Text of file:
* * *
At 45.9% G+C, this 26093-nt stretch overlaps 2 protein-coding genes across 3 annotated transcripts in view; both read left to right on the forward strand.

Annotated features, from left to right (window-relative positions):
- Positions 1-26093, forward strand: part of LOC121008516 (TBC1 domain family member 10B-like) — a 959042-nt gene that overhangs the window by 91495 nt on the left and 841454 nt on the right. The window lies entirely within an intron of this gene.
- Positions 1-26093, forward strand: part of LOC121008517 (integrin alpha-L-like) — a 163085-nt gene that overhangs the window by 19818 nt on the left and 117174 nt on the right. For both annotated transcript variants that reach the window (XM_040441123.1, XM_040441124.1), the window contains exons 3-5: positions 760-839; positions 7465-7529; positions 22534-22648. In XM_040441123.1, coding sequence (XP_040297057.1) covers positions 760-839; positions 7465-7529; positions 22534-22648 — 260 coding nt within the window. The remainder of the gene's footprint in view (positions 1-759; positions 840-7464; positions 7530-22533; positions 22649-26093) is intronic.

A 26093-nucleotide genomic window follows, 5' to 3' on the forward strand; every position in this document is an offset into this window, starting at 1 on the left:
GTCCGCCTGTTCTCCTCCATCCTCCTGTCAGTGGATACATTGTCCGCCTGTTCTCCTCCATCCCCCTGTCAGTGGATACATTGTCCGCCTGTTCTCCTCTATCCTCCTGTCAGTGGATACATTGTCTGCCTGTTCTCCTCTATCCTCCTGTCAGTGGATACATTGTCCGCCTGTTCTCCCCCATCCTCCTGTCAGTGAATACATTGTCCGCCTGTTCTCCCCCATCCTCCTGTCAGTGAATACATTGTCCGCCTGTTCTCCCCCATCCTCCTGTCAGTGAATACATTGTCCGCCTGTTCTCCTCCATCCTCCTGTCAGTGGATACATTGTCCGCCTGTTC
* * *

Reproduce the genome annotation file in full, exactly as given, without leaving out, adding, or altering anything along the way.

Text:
At 45.9% G+C, this 26093-nt stretch overlaps 2 protein-coding genes across 3 annotated transcripts in view; both read left to right on the forward strand.

Annotated features, from left to right (window-relative positions):
- Positions 1-26093, forward strand: part of LOC121008516 (TBC1 domain family member 10B-like) — a 959042-nt gene that overhangs the window by 91495 nt on the left and 841454 nt on the right. The window lies entirely within an intron of this gene.
- Positions 1-26093, forward strand: part of LOC121008517 (integrin alpha-L-like) — a 163085-nt gene that overhangs the window by 19818 nt on the left and 117174 nt on the right. For both annotated transcript variants that reach the window (XM_040441123.1, XM_040441124.1), the window contains exons 3-5: positions 760-839; positions 7465-7529; positions 22534-22648. In XM_040441123.1, coding sequence (XP_040297057.1) covers positions 760-839; positions 7465-7529; positions 22534-22648 — 260 coding nt within the window. The remainder of the gene's footprint in view (positions 1-759; positions 840-7464; positions 7530-22533; positions 22649-26093) is intronic.

A 26093-nucleotide genomic window follows, 5' to 3' on the forward strand; every position in this document is an offset into this window, starting at 1 on the left:
GTCCGCCTGTTCTCCTCCATCCTCCTGTCAGTGGATACATTGTCCGCCTGTTCTCCTCCATCCCCCTGTCAGTGGATACATTGTCCGCCTGTTCTCCTCTATCCTCCTGTCAGTGGATACATTGTCTGCCTGTTCTCCTCTATCCTCCTGTCAGTGGATACATTGTCCGCCTGTTCTCCCCCATCCTCCTGTCAGTGAATACATTGTCCGCCTGTTCTCCCCCATCCTCCTGTCAGTGAATACATTGTCCGCCTGTTCTCCCCCATCCTCCTGTCAGTGAATACATTGTCCGCCTGTTCTCCTCCATCCTCCTGTCAGTGGATACATTGTCCGCCTGTTC